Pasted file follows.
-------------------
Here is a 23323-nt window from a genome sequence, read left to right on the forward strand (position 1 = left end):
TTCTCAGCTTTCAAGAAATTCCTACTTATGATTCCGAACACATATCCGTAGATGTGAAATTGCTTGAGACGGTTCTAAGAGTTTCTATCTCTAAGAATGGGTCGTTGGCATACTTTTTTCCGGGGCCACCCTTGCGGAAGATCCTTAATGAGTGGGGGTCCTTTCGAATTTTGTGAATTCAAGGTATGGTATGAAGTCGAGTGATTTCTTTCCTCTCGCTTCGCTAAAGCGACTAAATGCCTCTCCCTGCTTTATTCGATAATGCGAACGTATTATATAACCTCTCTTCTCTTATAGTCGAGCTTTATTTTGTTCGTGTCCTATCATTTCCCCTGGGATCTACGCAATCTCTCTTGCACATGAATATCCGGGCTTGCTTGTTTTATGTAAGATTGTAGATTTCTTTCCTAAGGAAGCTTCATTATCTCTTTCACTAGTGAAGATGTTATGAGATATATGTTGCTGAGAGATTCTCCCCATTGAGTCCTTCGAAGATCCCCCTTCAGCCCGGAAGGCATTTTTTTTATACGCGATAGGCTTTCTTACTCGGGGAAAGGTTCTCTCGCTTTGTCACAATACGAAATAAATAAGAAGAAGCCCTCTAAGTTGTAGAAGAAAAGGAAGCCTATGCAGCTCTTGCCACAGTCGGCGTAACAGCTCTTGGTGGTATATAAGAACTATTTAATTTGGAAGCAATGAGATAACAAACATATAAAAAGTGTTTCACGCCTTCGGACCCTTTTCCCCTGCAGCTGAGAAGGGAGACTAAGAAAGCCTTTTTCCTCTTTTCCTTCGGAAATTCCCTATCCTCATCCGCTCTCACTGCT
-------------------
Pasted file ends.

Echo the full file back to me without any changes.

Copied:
Here is a 23323-nt window from a genome sequence, read left to right on the forward strand (position 1 = left end):
TTCTCAGCTTTCAAGAAATTCCTACTTATGATTCCGAACACATATCCGTAGATGTGAAATTGCTTGAGACGGTTCTAAGAGTTTCTATCTCTAAGAATGGGTCGTTGGCATACTTTTTTCCGGGGCCACCCTTGCGGAAGATCCTTAATGAGTGGGGGTCCTTTCGAATTTTGTGAATTCAAGGTATGGTATGAAGTCGAGTGATTTCTTTCCTCTCGCTTCGCTAAAGCGACTAAATGCCTCTCCCTGCTTTATTCGATAATGCGAACGTATTATATAACCTCTCTTCTCTTATAGTCGAGCTTTATTTTGTTCGTGTCCTATCATTTCCCCTGGGATCTACGCAATCTCTCTTGCACATGAATATCCGGGCTTGCTTGTTTTATGTAAGATTGTAGATTTCTTTCCTAAGGAAGCTTCATTATCTCTTTCACTAGTGAAGATGTTATGAGATATATGTTGCTGAGAGATTCTCCCCATTGAGTCCTTCGAAGATCCCCCTTCAGCCCGGAAGGCATTTTTTTTATACGCGATAGGCTTTCTTACTCGGGGAAAGGTTCTCTCGCTTTGTCACAATACGAAATAAATAAGAAGAAGCCCTCTAAGTTGTAGAAGAAAAGGAAGCCTATGCAGCTCTTGCCACAGTCGGCGTAACAGCTCTTGGTGGTATATAAGAACTATTTAATTTGGAAGCAATGAGATAACAAACATATAAAAAGTGTTTCACGCCTTCGGACCCTTTTCCCCTGCAGCTGAGAAGGGAGACTAAGAAAGCCTTTTTCCTCTTTTCCTTCGGAAATTCCCTATCCTCATCCGCTCTCACTGCT